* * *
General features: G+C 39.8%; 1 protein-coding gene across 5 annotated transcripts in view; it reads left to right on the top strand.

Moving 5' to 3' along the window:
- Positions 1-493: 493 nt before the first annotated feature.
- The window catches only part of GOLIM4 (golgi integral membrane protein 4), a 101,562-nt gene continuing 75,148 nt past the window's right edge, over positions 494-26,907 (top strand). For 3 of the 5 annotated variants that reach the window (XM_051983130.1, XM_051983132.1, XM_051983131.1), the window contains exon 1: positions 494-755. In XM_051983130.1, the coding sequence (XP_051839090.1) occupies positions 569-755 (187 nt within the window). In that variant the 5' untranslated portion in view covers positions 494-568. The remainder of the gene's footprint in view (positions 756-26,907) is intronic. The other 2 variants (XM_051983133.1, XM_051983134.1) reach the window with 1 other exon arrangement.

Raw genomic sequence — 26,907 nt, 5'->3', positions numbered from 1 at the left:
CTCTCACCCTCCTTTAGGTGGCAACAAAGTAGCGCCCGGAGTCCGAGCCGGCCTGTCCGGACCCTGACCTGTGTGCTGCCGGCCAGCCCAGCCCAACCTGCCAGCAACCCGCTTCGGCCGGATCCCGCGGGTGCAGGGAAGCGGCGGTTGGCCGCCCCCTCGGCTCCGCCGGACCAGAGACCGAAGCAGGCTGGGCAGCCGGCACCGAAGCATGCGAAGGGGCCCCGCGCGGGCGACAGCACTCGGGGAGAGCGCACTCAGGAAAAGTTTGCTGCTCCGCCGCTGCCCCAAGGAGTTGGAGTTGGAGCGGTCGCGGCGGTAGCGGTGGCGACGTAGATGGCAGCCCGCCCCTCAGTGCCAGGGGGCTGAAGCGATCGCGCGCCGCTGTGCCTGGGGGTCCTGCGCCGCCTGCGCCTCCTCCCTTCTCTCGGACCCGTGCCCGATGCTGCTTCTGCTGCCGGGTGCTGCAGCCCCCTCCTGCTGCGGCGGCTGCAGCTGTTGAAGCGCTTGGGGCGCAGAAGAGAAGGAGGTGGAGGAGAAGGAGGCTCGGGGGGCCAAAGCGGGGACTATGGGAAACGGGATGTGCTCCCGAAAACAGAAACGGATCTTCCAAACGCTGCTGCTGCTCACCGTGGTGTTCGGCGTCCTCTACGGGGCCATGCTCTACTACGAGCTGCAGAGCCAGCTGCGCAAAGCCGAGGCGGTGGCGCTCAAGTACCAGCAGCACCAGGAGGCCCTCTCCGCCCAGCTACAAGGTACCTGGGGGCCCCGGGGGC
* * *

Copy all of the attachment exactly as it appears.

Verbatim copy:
General features: G+C 39.8%; 1 protein-coding gene across 5 annotated transcripts in view; it reads left to right on the top strand.

Moving 5' to 3' along the window:
- Positions 1-493: 493 nt before the first annotated feature.
- The window catches only part of GOLIM4 (golgi integral membrane protein 4), a 101,562-nt gene continuing 75,148 nt past the window's right edge, over positions 494-26,907 (top strand). For 3 of the 5 annotated variants that reach the window (XM_051983130.1, XM_051983132.1, XM_051983131.1), the window contains exon 1: positions 494-755. In XM_051983130.1, the coding sequence (XP_051839090.1) occupies positions 569-755 (187 nt within the window). In that variant the 5' untranslated portion in view covers positions 494-568. The remainder of the gene's footprint in view (positions 756-26,907) is intronic. The other 2 variants (XM_051983133.1, XM_051983134.1) reach the window with 1 other exon arrangement.

Raw genomic sequence — 26,907 nt, 5'->3', positions numbered from 1 at the left:
CTCTCACCCTCCTTTAGGTGGCAACAAAGTAGCGCCCGGAGTCCGAGCCGGCCTGTCCGGACCCTGACCTGTGTGCTGCCGGCCAGCCCAGCCCAACCTGCCAGCAACCCGCTTCGGCCGGATCCCGCGGGTGCAGGGAAGCGGCGGTTGGCCGCCCCCTCGGCTCCGCCGGACCAGAGACCGAAGCAGGCTGGGCAGCCGGCACCGAAGCATGCGAAGGGGCCCCGCGCGGGCGACAGCACTCGGGGAGAGCGCACTCAGGAAAAGTTTGCTGCTCCGCCGCTGCCCCAAGGAGTTGGAGTTGGAGCGGTCGCGGCGGTAGCGGTGGCGACGTAGATGGCAGCCCGCCCCTCAGTGCCAGGGGGCTGAAGCGATCGCGCGCCGCTGTGCCTGGGGGTCCTGCGCCGCCTGCGCCTCCTCCCTTCTCTCGGACCCGTGCCCGATGCTGCTTCTGCTGCCGGGTGCTGCAGCCCCCTCCTGCTGCGGCGGCTGCAGCTGTTGAAGCGCTTGGGGCGCAGAAGAGAAGGAGGTGGAGGAGAAGGAGGCTCGGGGGGCCAAAGCGGGGACTATGGGAAACGGGATGTGCTCCCGAAAACAGAAACGGATCTTCCAAACGCTGCTGCTGCTCACCGTGGTGTTCGGCGTCCTCTACGGGGCCATGCTCTACTACGAGCTGCAGAGCCAGCTGCGCAAAGCCGAGGCGGTGGCGCTCAAGTACCAGCAGCACCAGGAGGCCCTCTCCGCCCAGCTACAAGGTACCTGGGGGCCCCGGGGGC